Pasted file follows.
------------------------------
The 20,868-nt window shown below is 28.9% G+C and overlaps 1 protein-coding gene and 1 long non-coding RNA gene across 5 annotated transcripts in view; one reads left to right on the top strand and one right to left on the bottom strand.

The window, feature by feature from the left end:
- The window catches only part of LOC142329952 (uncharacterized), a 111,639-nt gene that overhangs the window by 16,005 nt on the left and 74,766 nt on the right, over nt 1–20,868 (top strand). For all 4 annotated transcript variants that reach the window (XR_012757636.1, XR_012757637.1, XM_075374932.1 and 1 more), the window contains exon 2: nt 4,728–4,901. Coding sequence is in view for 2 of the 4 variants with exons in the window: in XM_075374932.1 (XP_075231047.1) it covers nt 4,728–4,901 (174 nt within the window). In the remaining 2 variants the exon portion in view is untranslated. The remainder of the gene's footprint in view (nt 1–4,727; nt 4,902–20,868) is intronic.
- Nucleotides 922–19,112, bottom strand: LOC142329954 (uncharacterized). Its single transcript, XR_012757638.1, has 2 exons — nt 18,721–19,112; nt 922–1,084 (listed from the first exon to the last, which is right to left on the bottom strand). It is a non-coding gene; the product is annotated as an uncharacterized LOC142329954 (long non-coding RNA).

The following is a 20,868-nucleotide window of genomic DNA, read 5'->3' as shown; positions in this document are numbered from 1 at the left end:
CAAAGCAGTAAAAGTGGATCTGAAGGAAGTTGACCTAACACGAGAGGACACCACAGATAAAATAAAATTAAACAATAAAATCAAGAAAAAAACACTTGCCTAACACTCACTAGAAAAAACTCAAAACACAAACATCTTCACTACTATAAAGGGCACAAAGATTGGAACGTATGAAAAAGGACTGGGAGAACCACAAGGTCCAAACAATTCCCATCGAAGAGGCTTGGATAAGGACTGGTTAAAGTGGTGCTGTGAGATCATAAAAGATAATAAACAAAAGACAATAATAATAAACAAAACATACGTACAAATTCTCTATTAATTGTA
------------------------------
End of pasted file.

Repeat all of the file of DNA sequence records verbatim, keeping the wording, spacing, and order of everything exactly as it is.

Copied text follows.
The 20,868-nt window shown below is 28.9% G+C and overlaps 1 protein-coding gene and 1 long non-coding RNA gene across 5 annotated transcripts in view; one reads left to right on the top strand and one right to left on the bottom strand.

The window, feature by feature from the left end:
- The window catches only part of LOC142329952 (uncharacterized), a 111,639-nt gene that overhangs the window by 16,005 nt on the left and 74,766 nt on the right, over nt 1–20,868 (top strand). For all 4 annotated transcript variants that reach the window (XR_012757636.1, XR_012757637.1, XM_075374932.1 and 1 more), the window contains exon 2: nt 4,728–4,901. Coding sequence is in view for 2 of the 4 variants with exons in the window: in XM_075374932.1 (XP_075231047.1) it covers nt 4,728–4,901 (174 nt within the window). In the remaining 2 variants the exon portion in view is untranslated. The remainder of the gene's footprint in view (nt 1–4,727; nt 4,902–20,868) is intronic.
- Nucleotides 922–19,112, bottom strand: LOC142329954 (uncharacterized). Its single transcript, XR_012757638.1, has 2 exons — nt 18,721–19,112; nt 922–1,084 (listed from the first exon to the last, which is right to left on the bottom strand). It is a non-coding gene; the product is annotated as an uncharacterized LOC142329954 (long non-coding RNA).

The following is a 20,868-nucleotide window of genomic DNA, read 5'->3' as shown; positions in this document are numbered from 1 at the left end:
CAAAGCAGTAAAAGTGGATCTGAAGGAAGTTGACCTAACACGAGAGGACACCACAGATAAAATAAAATTAAACAATAAAATCAAGAAAAAAACACTTGCCTAACACTCACTAGAAAAAACTCAAAACACAAACATCTTCACTACTATAAAGGGCACAAAGATTGGAACGTATGAAAAAGGACTGGGAGAACCACAAGGTCCAAACAATTCCCATCGAAGAGGCTTGGATAAGGACTGGTTAAAGTGGTGCTGTGAGATCATAAAAGATAATAAACAAAAGACAATAATAATAAACAAAACATACGTACAAATTCTCTATTAATTGTA